The consequences of continuing on "the stupid path" are just not acceptable.

Before you scream, "hypocrite", I should tell you, we drive a hybrid car, travel below the speed limit, recycle, compost, buy carbon offsets, "buy local," grow organic vegetables, take short, "economical" showers, and follow the "When it's yellow, let it mellow" approach to toilet-flushing, even using our bathwater to flush.

(If you think that's stupid, please explain to me why flushing perfectly good, potable, drinkable water, down the drain, only to pollute it for years to come, is not?)

Why do we do what we do? Because *the world is running out of fresh water!(Please also read, "Are we Flushing Away our Greatest Resources?" directly below this post.)

Haven't you heard? Where have you been? Head stuck in the tar sands? Pick up a book! Read a newspaper! (No, I don't mean the sports pages.)
Listen to Radio (no, I don't mean the all-music ones with news as an afterthough)! Watch TV (preferably the news or documentaries once in a while, not "2 1/2 Men" or "Bachelor")!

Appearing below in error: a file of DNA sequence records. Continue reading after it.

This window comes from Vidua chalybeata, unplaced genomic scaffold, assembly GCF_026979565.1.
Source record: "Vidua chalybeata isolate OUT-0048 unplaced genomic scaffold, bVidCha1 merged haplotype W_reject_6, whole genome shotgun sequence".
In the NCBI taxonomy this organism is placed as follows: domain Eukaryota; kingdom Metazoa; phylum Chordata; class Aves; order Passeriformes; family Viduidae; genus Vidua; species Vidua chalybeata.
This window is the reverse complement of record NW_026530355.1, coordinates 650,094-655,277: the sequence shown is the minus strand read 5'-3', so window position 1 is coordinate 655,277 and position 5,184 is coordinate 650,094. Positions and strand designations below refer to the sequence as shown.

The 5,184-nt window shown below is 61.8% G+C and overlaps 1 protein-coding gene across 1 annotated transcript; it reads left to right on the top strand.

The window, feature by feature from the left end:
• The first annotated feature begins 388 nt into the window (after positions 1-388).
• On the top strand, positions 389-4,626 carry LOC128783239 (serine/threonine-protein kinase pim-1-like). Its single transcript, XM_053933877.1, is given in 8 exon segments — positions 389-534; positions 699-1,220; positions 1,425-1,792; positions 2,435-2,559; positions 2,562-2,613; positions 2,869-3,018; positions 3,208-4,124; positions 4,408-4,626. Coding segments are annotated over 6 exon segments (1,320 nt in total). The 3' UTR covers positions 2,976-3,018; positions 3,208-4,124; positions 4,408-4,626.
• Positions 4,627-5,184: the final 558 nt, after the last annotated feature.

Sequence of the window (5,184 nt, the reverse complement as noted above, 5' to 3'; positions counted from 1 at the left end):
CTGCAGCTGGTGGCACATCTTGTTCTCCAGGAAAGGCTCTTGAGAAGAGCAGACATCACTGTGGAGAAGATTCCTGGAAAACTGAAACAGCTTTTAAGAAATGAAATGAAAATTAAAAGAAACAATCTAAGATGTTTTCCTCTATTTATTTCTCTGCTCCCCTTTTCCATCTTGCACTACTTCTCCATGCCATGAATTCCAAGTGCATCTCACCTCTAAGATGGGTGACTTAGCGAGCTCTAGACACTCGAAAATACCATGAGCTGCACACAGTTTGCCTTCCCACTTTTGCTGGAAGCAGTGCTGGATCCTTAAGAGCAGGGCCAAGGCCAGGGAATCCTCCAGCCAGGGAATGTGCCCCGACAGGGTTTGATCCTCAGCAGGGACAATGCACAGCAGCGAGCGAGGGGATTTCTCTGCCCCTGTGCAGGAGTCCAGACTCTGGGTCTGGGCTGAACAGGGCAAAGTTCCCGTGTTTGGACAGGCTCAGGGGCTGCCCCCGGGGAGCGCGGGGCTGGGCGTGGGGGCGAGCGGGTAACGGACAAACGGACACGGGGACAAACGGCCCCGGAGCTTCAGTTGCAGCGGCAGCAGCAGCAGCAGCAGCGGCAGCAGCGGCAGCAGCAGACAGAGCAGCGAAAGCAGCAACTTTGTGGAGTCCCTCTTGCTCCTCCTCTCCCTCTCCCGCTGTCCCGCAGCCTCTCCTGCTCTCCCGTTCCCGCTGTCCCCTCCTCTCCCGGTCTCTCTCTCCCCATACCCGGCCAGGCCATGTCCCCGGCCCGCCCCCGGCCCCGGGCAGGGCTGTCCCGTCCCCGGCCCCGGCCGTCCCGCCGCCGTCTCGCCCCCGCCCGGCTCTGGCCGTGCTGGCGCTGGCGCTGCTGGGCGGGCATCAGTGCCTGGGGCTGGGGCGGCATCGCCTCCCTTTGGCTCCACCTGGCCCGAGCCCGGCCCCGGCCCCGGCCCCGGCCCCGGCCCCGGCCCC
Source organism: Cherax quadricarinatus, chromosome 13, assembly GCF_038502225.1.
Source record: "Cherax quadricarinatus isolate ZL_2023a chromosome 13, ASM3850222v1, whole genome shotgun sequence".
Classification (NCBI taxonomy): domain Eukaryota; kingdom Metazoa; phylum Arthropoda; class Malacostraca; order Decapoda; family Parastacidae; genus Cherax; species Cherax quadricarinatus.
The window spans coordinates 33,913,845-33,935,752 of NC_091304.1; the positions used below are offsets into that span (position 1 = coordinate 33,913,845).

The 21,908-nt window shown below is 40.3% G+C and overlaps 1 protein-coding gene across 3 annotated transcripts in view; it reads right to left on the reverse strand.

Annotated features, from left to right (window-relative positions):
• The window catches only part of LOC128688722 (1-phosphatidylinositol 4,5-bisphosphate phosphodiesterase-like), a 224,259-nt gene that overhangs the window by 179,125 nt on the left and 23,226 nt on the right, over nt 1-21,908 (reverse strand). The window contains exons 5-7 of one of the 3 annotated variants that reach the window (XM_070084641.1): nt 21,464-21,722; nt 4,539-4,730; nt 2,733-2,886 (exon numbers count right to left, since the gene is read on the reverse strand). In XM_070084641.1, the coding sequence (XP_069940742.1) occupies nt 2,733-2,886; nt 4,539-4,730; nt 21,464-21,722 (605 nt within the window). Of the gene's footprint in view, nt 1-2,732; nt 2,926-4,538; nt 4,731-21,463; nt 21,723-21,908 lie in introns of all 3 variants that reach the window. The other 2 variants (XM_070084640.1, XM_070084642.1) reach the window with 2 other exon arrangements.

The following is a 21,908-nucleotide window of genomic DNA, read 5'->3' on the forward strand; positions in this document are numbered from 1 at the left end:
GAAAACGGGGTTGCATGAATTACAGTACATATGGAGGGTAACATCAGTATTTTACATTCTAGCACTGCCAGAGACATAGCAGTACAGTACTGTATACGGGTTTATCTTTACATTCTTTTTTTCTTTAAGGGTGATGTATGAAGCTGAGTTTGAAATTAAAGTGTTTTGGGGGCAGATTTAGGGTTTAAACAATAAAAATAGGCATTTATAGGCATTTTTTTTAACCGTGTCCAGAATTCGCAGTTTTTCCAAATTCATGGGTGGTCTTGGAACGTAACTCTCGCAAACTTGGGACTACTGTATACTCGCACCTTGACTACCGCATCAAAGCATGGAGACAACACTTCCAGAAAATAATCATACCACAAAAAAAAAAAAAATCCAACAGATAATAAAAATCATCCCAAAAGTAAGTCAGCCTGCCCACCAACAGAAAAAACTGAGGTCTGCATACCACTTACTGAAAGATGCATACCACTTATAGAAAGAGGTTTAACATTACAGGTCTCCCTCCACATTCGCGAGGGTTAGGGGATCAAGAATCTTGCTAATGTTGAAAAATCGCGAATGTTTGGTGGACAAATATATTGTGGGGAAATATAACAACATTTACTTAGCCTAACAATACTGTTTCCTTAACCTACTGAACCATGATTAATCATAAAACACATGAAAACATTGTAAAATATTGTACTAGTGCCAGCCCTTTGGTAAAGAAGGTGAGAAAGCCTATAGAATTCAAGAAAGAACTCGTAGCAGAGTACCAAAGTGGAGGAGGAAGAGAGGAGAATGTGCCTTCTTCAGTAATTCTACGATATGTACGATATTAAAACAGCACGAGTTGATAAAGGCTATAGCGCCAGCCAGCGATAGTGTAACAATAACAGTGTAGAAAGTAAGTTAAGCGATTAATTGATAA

The way I see it, the time for "making nice" has passed. And I'm sick and tired, frankly of "going it alone," waiting month after month, year after year, for you to smarten up and do the right thing!

P.S. I know those of you who "get" the climate crisis won't take offense.
Please also read another - "It's Global Warming, Stupid" here.
(Resource News International) -- Flooding in the Red River Valley this spring could cause at least one million acres of North Dakota farm land to go unplanted, according to a U.S. Farm Service Agency official.

Friday, March 13, 2009


This issue has been a pet pee, er, I mean peeve of mine for years! - PLT

Courtesy ALTERNET.
Each flush of a urinal wastes more than a gallon of water, millions of times each day. It's time to go waterless.

Wednesday, March 11, 2009

Are We Breeding Ourselves to Extinction?

By Chris Hedges, Truthdig. Posted March 11, 2009.

Cutting back on fossil fuels, shutting down our coal plants, and building seas of wind turbines, will be useless unless we nip population growth.